Ah Sears. For most Americans, when you think of home appliances or tools, Sears invariably comes to mind. The over century old company used to be the ultimate in providing everything you would need, and then some. Today, it’s nothing more than a shell of its former self, amazingly owned by K-Mart of all companies, and is slowly and clearly going completely out of business.
Why though? How could such a massive company that once dominated goods purchasing in America be failing like this? I’m far from a business expert, but I do know enough to have a few ideas. The company seems to be trying to keep up with the modern world, but can’t figure out how to provide what the consumer wants and needs, instead still running with the idea of selling you a product as a service, expecting you to just buy a new item and rely on them for the next 40 years to keep it working.
Things don’t work like that anymore, build quality sure isn’t what it used to be, and I highly doubt Sears will be around in any capacity in 40 years.
In any case, onward to a prime example of what I am referring to.
A thermostat on our dryer failed a few weeks ago. How did I know this? Well, the damn thing wouldn’t heat. I traced it to what I think is called the “high limit” thermostat, the one that tells it to stop heating when it reaches a certain point – I tested it and it certainly was bad, so I took it to a local Sears (the last one left in Memphis, really) to get a replacement.
I go in, go to the appliances and try to find where the part would be – you would think it would be stored over by dryers, right? Yeah, not the case. I’m greeted by a very nice woman who asks me what I’m looking for. When I explain it to her, she asks what model dryer I had.
I was a little surprised. The reason is this part is standard, and extremely common. Hell, I had the component with me, with its model numbers relevant specifications right on it.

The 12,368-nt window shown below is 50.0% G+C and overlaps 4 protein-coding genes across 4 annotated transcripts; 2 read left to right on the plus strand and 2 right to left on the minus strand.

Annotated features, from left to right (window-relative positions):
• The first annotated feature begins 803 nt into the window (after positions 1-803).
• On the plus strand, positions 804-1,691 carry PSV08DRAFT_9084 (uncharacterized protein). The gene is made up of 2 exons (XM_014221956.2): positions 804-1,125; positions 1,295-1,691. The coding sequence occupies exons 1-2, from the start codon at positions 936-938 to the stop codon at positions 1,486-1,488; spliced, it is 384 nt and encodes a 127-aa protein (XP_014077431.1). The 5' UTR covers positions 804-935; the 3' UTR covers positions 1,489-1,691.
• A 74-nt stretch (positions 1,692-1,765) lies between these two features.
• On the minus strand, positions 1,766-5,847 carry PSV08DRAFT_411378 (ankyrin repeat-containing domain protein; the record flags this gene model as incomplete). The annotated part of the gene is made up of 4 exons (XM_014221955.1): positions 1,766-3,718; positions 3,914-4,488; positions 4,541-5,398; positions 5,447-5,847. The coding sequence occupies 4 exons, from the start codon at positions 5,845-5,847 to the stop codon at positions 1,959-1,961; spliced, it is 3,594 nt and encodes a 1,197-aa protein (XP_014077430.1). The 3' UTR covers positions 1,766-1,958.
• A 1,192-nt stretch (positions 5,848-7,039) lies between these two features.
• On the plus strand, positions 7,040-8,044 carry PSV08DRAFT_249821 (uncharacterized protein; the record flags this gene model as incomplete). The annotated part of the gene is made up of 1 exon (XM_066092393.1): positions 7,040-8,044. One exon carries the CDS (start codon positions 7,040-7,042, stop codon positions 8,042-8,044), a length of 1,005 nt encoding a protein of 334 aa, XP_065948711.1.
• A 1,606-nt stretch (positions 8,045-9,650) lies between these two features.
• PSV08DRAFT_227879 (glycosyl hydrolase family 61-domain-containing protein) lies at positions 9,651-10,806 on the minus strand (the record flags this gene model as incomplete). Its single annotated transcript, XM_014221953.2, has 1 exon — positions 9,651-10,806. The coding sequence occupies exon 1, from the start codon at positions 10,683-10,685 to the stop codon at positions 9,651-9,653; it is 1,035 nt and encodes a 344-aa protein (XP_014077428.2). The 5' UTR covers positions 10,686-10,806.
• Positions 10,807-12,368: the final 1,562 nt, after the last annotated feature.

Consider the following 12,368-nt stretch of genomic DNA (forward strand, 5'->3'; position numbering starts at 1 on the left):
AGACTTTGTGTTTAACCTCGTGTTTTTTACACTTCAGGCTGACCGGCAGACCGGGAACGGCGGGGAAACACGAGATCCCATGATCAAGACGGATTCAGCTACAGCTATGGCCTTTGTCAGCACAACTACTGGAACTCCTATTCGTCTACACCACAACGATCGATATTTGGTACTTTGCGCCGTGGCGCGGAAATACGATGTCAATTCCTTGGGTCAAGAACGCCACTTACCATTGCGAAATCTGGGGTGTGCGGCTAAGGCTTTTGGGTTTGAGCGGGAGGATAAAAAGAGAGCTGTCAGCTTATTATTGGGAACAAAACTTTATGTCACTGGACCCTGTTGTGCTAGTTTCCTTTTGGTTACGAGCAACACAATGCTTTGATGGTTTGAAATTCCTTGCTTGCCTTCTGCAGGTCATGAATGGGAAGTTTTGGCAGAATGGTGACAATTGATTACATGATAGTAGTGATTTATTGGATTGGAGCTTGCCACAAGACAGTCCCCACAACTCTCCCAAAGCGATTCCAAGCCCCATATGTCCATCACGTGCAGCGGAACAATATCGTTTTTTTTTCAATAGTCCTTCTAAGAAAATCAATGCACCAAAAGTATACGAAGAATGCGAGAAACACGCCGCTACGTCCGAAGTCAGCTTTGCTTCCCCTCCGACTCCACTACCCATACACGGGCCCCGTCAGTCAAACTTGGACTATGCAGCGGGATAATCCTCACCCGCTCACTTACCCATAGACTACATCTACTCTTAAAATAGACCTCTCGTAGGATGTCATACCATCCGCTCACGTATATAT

When I tell her I don’t know (it wasn’t a Sears / Kenmore unit, but they all used this same standard part) she went on to tell me about how many different parts there were, how I could try all day and never find the right part from the “parts department” by myself, blah blah blah. Again, all the while, the component was in my hand, with everything I need to identify it clearly on it.
Don’t get me wrong, she was a very nice woman, but let’s face it – she didn’t have a damn clue. I’m not even aware of Sears (at least, that store) having a “Parts Department” and much of what she was saying hinted at ordering one online. Uh, no, if I wanted to order one online, I would have done it at home and waited. I had clothes that needed drying right then and there!
So, I leave. I wasn’t mean to the woman, but I was rather surprised, and thought to myself as I left that “this is why Sears is failing.” They hire people who don’t even have a clue – who may be nice “faces” so to speak but in the end aren’t knowledgeable on what they carry.
After checking out a few more big-box stores (Read: Lowe’s and Home Depot) a nice associate at Lowe’s suggests a parts store that, given its location, should have been the first place I checked out. Could have saved an hour of my day going there first.
I go in to the store, pull out the thermostat, while saying I needed a new one, and when the guy sees it, he instantly says “Ah yeah the High Limit, that’s common, we have a full thermostat kit for $20” and by the time I get what he’s saying (he talked a little low) he had the bag on the counter and told me my total with tax. Literally 1 minute after walking in I was walking out with the part I needed. No problems.
Yeah, that’s right, in a one-off appliance store I was able to get the part I needed within 1 minute, while the person at Sears gave me 3 minutes of “oh we can’t just find it we have to know the exact model number and all kinds of other information to be able to place an order for the exact model that you need even though it’s an incredibly standard component that is the dryer equivalent of a 2×4.”
But Sears still doesn’t understand why its failing.